Back in the day we still had record stores.

I once asked my principle if I could take my class to Rolling Stone Records on a field trip, just so they could see a major part of Western World culture before it became extinct.

I got turned down. Taking a class, well, four American history classes to a record store on a field trip was unnecessary. Even when I offered to sweeten the deal by adding the video rental on six corners & a payphone as additional stops.

Actually, when I mentioned the payphone, he just rolled his eyes.

He rolled his eyes at me a lot.

I still think it was a good idea.

When I was a kid we had record stores & cover art. OK, OK, I didn’t get the enormous, gigantic record sleeves that my dad got & it never really hit me when I was really little & listening to tapes.

But when I hit Junior High, CDs were big. CDs were a game changer, suddenly, when you went to buy an album, the cover art looked cool. Maybe not as cool as it used to look, but a hell of a lot better than it did when tapes were big.

I remember the first CD I got. It was actually Rattle & Hum, by U2 & I thought it was a bad ass cover. That was followed, the same Christmas, by A Kind of Magic, & that cover popped. It really popped.

Suddenly, the cover art became a part of the music again. When tapes were floating around, I lost the sleeves & never gave a shit. But CDs, the inserts, the covers, they were as much a work of art as the music itself. They defined the album in a way that the little covers on audio tapes were too small to.

Cover Art is lacking today & thanks to the interweb, it’s gone. I’m putting it in that long list of things that I miss. It’s right up there with video stores & record stores & book stores. Anyplace, really, where I could roam the aisles & take in images.

Bookstores were a great hang out. I stopped going to video rentals when I started college. But record stores, OH GOD DO I MISS THOSE! I miss the whole experience of them, the music, the dirty concrete floors, the poster wall, the cover art, the tattooed & pierced clerks with obviously dyed hair, combat boots, & baby doll dresses, & the copy of The Onion next to the door.

When I was in High School the entire day could be planned around a trip to the record store. A new album was released & we had to leave the city, pile into a car, & drive out to Rolling Stone or Tower Records to buy it. They were the enormous record stores, the ones that would be packed with people & the ones where we could stumble on an unknown treasure on the way to buy the new Foo Fighters.

And then I got older & I went to college & the only difference is that there were fewer people piled into the car. As time passed Tower closed, music got worse, & now everything is done over the internet.

Record stores were a the House of the Holy & we entered them in awe & reverence. When I was a teenager, a record store was a place of worship. It was where you went to be around your people, audiophiles, & you got to know the people that worked there, sometimes you got to know them really well.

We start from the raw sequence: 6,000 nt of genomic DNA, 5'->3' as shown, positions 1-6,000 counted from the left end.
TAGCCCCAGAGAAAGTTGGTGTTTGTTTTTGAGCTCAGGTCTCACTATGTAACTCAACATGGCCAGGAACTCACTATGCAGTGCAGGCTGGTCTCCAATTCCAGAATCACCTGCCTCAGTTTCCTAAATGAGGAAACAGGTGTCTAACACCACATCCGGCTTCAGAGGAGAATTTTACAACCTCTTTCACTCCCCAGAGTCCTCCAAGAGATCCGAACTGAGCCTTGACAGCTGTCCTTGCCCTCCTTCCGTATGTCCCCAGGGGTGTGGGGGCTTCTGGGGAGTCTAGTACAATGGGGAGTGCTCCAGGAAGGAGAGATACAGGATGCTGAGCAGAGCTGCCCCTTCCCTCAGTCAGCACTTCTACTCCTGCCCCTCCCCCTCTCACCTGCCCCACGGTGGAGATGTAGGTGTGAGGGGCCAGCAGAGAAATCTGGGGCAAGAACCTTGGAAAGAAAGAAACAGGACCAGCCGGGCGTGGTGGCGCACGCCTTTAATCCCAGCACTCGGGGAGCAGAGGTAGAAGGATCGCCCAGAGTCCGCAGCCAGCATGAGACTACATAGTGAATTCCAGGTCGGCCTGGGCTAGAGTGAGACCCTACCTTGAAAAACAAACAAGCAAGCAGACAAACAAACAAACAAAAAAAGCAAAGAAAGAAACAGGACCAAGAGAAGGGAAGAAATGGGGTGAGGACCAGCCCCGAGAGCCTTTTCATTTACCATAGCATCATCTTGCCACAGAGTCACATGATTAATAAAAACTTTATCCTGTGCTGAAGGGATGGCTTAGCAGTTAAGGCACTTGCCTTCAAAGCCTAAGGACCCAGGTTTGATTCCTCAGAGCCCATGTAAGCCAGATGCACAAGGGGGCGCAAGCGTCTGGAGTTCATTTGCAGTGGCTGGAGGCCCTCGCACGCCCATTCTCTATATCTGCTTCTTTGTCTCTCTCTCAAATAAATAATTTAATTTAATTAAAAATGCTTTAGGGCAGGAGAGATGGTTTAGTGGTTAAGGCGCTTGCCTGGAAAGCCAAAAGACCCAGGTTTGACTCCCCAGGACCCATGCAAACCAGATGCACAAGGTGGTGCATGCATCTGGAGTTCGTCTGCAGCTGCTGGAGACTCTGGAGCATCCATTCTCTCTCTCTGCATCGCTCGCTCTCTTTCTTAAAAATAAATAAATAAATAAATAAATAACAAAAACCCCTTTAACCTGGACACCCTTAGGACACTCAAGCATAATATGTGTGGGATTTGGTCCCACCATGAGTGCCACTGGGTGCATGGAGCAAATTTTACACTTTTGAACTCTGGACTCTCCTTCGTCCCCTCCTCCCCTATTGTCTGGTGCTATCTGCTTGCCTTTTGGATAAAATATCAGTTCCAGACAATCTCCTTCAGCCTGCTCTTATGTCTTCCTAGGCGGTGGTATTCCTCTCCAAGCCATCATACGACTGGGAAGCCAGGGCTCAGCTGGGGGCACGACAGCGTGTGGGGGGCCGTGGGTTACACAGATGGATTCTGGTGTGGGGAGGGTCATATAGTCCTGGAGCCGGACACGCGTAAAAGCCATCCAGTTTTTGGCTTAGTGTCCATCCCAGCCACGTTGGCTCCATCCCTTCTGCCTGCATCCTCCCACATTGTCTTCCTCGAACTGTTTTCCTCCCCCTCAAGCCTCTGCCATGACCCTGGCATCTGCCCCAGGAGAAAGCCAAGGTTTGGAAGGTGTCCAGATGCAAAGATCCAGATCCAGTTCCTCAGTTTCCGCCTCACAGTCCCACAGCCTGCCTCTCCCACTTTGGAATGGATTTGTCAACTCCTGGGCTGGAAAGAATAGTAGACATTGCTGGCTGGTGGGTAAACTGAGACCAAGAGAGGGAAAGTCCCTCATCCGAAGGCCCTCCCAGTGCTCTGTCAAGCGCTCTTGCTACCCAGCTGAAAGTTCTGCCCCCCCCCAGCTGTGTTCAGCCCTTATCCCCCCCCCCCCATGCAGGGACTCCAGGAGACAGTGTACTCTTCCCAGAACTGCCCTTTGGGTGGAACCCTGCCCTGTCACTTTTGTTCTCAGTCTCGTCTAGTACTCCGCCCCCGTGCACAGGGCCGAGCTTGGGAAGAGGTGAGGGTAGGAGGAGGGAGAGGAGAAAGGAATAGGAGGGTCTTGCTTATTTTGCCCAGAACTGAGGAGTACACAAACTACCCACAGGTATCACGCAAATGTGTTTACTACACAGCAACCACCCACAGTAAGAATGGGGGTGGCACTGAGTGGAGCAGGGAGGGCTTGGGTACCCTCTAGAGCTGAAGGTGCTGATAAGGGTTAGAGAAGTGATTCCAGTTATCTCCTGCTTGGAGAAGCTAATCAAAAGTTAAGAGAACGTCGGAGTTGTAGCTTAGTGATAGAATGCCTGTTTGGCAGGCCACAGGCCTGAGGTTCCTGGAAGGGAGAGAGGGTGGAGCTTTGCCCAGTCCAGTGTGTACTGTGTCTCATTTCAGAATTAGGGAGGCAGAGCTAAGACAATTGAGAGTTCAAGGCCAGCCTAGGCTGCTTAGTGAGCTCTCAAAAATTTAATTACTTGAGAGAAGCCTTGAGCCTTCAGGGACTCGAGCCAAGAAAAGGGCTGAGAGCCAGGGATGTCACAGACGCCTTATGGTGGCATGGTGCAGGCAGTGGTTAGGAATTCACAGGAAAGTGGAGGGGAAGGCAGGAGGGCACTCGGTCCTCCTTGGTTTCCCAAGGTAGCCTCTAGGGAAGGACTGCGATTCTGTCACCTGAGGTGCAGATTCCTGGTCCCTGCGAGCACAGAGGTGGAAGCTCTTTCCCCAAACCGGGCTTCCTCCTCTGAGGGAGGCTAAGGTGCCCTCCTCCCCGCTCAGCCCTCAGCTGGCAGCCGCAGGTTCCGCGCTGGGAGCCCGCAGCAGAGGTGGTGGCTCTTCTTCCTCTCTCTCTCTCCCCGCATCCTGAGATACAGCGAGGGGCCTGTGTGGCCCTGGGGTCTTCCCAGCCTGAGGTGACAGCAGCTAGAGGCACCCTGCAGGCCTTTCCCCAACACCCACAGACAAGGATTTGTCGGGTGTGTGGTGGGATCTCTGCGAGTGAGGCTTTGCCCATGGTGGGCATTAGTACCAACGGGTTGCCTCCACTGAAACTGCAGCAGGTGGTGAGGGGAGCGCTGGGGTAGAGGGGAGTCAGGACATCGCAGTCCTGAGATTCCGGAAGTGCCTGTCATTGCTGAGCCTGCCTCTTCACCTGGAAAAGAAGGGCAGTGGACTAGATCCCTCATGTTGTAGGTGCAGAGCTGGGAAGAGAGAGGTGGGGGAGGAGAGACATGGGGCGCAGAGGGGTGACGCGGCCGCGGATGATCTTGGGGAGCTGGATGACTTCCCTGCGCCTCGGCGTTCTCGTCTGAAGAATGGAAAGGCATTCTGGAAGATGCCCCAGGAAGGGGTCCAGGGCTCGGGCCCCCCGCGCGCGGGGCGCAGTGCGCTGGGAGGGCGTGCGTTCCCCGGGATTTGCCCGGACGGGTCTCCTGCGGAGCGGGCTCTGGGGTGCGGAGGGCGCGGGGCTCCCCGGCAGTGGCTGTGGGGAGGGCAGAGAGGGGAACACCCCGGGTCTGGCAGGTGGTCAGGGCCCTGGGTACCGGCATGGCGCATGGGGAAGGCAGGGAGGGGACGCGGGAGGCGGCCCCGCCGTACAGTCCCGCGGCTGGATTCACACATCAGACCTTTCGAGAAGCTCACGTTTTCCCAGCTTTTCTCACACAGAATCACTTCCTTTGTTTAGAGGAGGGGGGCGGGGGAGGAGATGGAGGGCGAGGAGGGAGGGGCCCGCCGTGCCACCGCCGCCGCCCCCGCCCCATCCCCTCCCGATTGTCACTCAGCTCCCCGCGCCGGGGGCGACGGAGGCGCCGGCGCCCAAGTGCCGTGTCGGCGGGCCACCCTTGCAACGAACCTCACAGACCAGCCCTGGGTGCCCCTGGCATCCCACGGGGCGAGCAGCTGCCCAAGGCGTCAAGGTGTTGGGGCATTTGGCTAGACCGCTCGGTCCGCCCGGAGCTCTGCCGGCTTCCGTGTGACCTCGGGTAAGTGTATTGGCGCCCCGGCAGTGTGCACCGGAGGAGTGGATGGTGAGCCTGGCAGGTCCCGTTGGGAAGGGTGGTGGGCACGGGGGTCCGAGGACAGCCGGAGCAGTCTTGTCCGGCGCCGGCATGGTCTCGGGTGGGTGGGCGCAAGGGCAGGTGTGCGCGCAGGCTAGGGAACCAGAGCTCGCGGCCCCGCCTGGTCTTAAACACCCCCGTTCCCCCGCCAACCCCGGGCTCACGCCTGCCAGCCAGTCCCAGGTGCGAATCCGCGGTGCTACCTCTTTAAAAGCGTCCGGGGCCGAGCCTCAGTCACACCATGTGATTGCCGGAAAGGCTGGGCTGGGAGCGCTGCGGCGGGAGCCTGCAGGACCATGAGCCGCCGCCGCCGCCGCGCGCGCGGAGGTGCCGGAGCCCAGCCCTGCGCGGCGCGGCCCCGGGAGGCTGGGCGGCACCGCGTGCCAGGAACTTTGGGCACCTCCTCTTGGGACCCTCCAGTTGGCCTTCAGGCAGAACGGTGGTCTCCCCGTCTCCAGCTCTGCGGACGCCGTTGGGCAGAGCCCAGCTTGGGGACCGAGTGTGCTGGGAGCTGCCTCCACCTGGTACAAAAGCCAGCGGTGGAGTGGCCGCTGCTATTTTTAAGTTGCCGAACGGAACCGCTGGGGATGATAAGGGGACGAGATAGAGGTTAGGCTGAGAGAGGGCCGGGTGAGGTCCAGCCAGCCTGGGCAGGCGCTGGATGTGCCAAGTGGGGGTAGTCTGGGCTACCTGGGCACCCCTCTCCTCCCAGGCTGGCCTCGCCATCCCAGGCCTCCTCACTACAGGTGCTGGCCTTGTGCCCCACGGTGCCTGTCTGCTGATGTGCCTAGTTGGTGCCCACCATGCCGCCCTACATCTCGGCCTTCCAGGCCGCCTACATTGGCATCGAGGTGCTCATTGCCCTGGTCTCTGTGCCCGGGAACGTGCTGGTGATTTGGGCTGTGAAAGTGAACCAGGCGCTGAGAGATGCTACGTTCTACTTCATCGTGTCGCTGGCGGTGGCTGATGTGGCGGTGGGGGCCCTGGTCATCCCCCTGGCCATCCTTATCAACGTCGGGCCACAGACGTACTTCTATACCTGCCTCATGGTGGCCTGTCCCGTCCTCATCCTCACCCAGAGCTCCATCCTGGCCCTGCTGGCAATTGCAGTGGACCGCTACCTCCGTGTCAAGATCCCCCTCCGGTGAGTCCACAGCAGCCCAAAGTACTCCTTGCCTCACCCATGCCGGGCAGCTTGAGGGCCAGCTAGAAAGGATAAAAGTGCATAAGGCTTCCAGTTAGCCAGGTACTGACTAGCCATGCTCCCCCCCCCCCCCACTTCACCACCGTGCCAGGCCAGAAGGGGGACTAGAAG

I am NOT going to pile into a car & drive out of my way to experience the magic of Best Buy. I don’t want my record store clerks to be blond teenage girls in a uniform. I want them to be surly & I want Ali (the hot heroin chic chick) to be able to make fun of me for listening to “Chick Shit” if I buy a copy of Loreena McKenitt for my girlfriend.

In a record store, mocking me for buying The Book of Secrets is fair game, at a Best Buy it will get you fired. That’s a damn shame. I doubt Ali would have ever considered applying at a Best Buy.

I wonder what she’s doing now. I had a really big crush on her that lasted from 16 to the final days of Tower Records.

Kids these days, they don’t have that. A close second would be a wait outside the Apple Store for their new phone. The fucking Apple Store, Best Buy, they are both places that won’t play albums with explicit lyrics over their speakers & altogether, well, they are too uniformed & clean to make magic teenaged memories.

So this is a tribute of sorts, to some of the things I miss most in life, cover art & record stores.

My Top Twenty Covers

1) Bruce Springsteen: Born to Run


2) Supertramp: Breakfast in America


3) Miles Davis: Tutu


4) Pink Floyd: A Momentary Lapse of Reason


5) Queen: News of the World


6) U2: Rattle and Hum


7) The Cranberries: Everybody Else Is Doing It So Why Can’t We


8) The Police: Synchronicity


9) Queen: Queen II


10) Blue Oyster Cult: Fire of Unknown Origin


11) The Clash: Give ’em Enough Rope


12) The Kinks: Low Budget


13) Led Zeppelin: Houses of the Holy


14) Primus: Pork Soda


15) Rammstein: Sehnsucht


16) The Smiths: Singles


17) Slayer: Reign in Blood


18) Queen: Sheer Heart Attack


19) Sinead O’Connor: Universal Mother


20) The Cars: Candy-0


That’s the problem with music, you walk away from a list & think “Christ, I can’t believe I forgot the Byrds,” & then yout top 20 turns into 30.

21) The Byrds: Byrdmaniax


22) The Velvet Underground: The Velvet Underground & Nico


23) Santana: Abraxas


24) Deborah Harry: KooKoo


25) Alice in Chains: Dirt


26) Pink Floyd: Wish You Were Here


27) U2: War


28) King Crimson: In the Court of the Crimson King


29) Traffic: The Low Spark of High Heeled Boys


30) Spin Doctors: Pocket Full of Kryptonit


I promise I’ll try not to edit this again


4 thoughts on “And the Wind Cried

  1. Back in the day, my husband worked at a record store. He is waiting for the day when he can retire from his paper pushing job so that he can set up a record/coffee/cranberry shop.
    Great choices for album covers.

    • It’s not the 90s anymore, if the record shop is going to be successful he’ll need more than just The Cranberries, I mean, I am a fan, I had a huge crush on Dolores O’Riordan as a kid, but they only have like 6 albums.

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